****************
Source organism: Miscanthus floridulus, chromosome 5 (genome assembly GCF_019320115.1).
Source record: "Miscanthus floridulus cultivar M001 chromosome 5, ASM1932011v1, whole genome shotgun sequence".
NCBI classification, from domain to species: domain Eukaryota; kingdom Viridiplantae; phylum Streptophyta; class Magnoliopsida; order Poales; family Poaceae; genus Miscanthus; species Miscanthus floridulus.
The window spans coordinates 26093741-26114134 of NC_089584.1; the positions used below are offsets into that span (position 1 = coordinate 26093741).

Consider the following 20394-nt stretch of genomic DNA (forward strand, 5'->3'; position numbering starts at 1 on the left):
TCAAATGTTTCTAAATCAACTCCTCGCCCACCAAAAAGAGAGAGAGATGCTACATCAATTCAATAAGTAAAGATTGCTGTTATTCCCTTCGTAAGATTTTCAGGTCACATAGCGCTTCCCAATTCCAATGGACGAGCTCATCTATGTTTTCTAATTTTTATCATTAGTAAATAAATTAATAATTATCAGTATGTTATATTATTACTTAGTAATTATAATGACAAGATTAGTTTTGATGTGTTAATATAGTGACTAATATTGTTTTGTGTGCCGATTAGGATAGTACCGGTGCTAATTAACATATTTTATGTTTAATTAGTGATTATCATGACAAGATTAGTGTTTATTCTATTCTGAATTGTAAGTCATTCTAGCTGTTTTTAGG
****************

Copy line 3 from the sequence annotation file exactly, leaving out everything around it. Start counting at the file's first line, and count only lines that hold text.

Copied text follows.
NCBI classification, from domain to species: domain Eukaryota; kingdom Viridiplantae; phylum Streptophyta; class Magnoliopsida; order Poales; family Poaceae; genus Miscanthus; species Miscanthus floridulus.